Wednesday, June 21, 2017

Wednesday #Review - The Child by Fiona Barton #Thrillers #Psychological #Fiction

Series: Standalone
Format: E-Galley, 384 pages
Release Date: June 27, 2017
Publisher: Berkley Books
Source: NetGalley/Publisher
Genre: Fiction / Thrillers / Psychological

The author of the stunning New York Times bestseller The Widow returns with a brand-new novel of twisting psychological suspense. 
As an old house is demolished in a gentrifying section of London, a workman discovers a tiny skeleton, buried for years. For journalist Kate Waters, it s a story that deserves attention. She cobbles together a piece for her newspaper, but at a loss for answers, she can only pose a question: Who is the Building Site Baby? 
As Kate investigates, she unearths connections to a crime that rocked the city decades earlier: A newborn baby was stolen from the maternity ward in a local hospital and was never found. Her heartbroken parents were left devastated by the loss. 
But there is more to the story, and Kate is drawn house by house into the pasts of the people who once lived in this neighborhood that has given up its greatest mystery. And she soon finds herself the keeper of unexpected secrets that erupt in the lives of three women and torn between what she can and cannot tell

Author Fiona Barton's The Child is her follow up to 2016's The Widow. Reporter Kate Waters, who readers met in The Widow, returns in a story that is set against the back drop of the mysterious discovery of a skeleton that is unearthed in a part of London that is going through gentrification. Named the "Building Site Baby" by nearly everyone, Kate pushes her employer, Daily Post, to allow her to investigate the story. Who was the baby? How did the baby die? Who was the mother? Who would bury a baby? For the record, this story takes place between March 20, 2012 and May 2012, with a brief closing chapter dated June 1, 2013. 

The chapters in this story are short and revolve around (4) different perspectives: Kate, Angela Irving, Emma Simmonds, and Jude Massingham. Kate takes on an apprentice this time around. His name is Joe, and his mother is a hot shot in the business. The two actually work very well together. In fact, Joe is absolutely useful, and not just a prop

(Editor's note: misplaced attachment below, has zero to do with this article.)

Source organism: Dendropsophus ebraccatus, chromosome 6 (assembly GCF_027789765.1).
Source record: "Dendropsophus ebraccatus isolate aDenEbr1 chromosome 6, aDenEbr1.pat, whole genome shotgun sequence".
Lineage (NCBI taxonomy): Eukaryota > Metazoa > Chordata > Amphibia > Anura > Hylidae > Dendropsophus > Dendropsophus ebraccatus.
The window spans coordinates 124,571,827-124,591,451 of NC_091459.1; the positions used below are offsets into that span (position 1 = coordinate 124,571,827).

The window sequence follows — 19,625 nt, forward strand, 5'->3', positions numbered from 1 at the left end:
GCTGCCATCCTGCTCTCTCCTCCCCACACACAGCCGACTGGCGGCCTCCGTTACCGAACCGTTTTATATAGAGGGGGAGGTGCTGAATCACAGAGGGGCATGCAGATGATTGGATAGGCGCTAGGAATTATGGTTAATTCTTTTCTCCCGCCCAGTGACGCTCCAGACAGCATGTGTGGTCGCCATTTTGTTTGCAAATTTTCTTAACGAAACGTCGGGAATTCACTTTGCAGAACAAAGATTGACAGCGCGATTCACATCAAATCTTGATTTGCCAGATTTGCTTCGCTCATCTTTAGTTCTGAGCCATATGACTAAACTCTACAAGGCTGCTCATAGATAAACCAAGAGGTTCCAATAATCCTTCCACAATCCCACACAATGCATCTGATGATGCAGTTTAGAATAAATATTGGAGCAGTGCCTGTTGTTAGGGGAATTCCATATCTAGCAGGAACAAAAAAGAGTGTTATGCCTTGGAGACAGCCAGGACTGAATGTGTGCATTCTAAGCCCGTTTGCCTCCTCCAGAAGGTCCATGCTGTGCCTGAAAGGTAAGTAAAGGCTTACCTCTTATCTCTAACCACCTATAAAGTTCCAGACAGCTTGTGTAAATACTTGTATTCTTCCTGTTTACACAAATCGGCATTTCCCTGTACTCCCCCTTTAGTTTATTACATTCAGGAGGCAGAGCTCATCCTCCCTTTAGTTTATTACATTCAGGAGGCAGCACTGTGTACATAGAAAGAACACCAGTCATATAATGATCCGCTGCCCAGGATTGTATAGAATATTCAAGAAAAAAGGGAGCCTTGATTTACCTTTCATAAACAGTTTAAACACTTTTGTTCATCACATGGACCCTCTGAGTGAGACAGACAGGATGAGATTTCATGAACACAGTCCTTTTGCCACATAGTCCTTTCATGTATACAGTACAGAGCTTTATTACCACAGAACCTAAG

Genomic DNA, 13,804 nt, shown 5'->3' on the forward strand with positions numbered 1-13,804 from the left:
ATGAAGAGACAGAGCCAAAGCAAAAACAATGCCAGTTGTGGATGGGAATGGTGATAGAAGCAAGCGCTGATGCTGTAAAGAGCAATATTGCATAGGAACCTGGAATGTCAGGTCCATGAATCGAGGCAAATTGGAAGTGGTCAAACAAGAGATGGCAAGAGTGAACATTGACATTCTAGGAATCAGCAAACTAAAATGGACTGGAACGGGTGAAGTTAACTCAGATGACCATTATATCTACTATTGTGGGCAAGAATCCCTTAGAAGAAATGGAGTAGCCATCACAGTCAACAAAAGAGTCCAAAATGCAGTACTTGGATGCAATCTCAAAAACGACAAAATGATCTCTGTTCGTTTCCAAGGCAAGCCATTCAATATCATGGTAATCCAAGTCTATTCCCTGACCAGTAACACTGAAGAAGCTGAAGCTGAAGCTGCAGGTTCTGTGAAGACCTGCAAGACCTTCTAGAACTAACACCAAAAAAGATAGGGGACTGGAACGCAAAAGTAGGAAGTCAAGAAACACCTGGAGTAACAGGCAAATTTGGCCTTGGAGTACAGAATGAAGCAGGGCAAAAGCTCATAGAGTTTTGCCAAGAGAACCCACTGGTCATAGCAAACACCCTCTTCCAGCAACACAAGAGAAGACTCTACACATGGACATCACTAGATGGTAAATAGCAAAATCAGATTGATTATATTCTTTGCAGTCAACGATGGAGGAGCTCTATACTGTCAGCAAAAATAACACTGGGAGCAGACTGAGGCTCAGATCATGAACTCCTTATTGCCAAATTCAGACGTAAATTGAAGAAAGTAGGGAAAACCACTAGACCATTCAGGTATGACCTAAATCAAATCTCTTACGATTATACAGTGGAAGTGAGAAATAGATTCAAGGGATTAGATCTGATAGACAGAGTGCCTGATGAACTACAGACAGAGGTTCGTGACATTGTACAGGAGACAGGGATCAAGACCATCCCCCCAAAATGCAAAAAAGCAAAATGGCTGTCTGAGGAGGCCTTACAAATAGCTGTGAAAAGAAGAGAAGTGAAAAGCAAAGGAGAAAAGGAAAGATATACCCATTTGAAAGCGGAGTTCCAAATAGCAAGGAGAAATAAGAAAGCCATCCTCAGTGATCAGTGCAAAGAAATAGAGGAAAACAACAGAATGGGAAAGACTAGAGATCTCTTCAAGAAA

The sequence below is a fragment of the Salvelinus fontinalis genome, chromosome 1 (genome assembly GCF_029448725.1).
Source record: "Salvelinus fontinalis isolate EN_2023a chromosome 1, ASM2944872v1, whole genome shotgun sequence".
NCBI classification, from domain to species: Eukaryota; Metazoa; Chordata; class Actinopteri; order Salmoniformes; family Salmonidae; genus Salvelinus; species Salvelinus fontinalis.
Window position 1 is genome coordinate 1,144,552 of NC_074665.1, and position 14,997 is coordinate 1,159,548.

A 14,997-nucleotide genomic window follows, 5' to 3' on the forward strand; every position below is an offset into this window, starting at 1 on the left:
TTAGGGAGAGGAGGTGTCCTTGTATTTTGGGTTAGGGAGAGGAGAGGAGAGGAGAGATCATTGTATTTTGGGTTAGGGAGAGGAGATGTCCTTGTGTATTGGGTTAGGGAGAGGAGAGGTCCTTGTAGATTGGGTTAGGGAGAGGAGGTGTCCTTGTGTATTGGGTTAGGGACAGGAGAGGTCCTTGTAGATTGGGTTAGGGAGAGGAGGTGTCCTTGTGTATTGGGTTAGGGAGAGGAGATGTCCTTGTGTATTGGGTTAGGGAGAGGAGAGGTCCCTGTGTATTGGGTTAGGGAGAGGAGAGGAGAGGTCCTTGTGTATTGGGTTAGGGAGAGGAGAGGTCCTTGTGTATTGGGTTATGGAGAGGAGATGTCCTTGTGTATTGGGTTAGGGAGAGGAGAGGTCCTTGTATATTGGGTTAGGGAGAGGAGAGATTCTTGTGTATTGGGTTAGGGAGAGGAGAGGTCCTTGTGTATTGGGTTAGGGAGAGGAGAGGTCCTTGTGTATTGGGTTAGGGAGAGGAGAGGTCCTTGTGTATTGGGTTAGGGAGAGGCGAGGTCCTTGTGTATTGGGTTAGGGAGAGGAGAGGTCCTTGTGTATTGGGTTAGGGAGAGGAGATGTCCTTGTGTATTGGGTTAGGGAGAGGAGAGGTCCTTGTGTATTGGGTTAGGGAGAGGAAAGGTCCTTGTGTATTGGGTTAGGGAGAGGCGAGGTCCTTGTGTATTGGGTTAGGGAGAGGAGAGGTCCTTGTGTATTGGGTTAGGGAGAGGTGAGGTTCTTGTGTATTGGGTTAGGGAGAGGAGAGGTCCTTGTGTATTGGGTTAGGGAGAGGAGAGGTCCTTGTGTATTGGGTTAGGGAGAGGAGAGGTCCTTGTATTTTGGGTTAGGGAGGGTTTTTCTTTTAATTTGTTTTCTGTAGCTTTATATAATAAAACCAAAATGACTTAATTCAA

the author uses to tell the story. Kate has been involved in some very sensational stories over the years which has carried her career while others have flamed out. 

This time around, she has to weave together stories and backgrounds from (3) very different women in order to solve who the Building Site Baby was. The first character who Kate meets is Angela Irving. 28 years ago, Angela's newborn baby disappeared without a trace. Even thought she now has two other children, she keeps celebrating her missing daughters birthday. Angela has never once given up hope of seeing her again. The discovery of a baby in London causes Angela to believe that her Alice has finally been found. Angela is character who I respected a whole lot. Accused of her own babies disappearance, she never once gave up hope of finding Alice. 

The next character Kate meets is Emma Simmonds nee 
Massingham. Emma is a character who has a heavy cloud hanging over her head. She has been hiding a secret for a very long time. Nobody knows. Not her husband, not her best friend, not even her mother. After hearing about a baby being discovered in the neighborhood where she once lived, she goes into a panic. She starts counting the days until she must make a choice that could change everything. Emma is tough to handle at times because of her depression, her anxiety issues, and her past that is slowly revealed.

Readers know she has a secret. We know that the secret must be something really important for her to suddenly feel as though the world is closing in on her. What, though, is her secret? I actually felt for Emma after learning about her past. It is a shock that this sort if thing is kept in the dark, and not brought out into the light. Which brings us to Jude. Kate's encounter with Jude is barely tolerable. Jude is the wild card in this story. I will say this without fear of spoiling what happened in the story....I hated Jude.

I hated that she blamed Emma for all of her troubles with certain men, and ignored Emma when her mood and temperament seemed to change overnight. I hated Jude told her own daughter to get out of the house because she was in love with a man, and her own child was a pain in the ass. I have no respect for parents kick their kids out into the streets. When all is said and done, Jude's actions were irredeemable and reprehensible. The secrets that were exposed are really painful to read about, but necessary in understanding why certain choices were made. 

This story is not fast paced by any means. It slowly burns chapter by chapter, character by character, & step by step as Kate works with others in trying to get to the bottom of who the baby really is, and why it was dumped where it was found. The question will always be asked in these sorts of stories: Will Kate's actions bring answers to the families involved, or cause further heart break, pain, and suffering? After all, not all reporters are as understanding as Kate was in putting the pieces together and working with the police to solve the mystery. I will say this in closing. The ending was bloody brilliant. I loved how this story is wrapped up, and the characters who are involved in doing so.

1 comment:

  1. I have The Widow and I think I should binge read her at some point. I don't mind peeling the layers as long as it delivers what it promises to.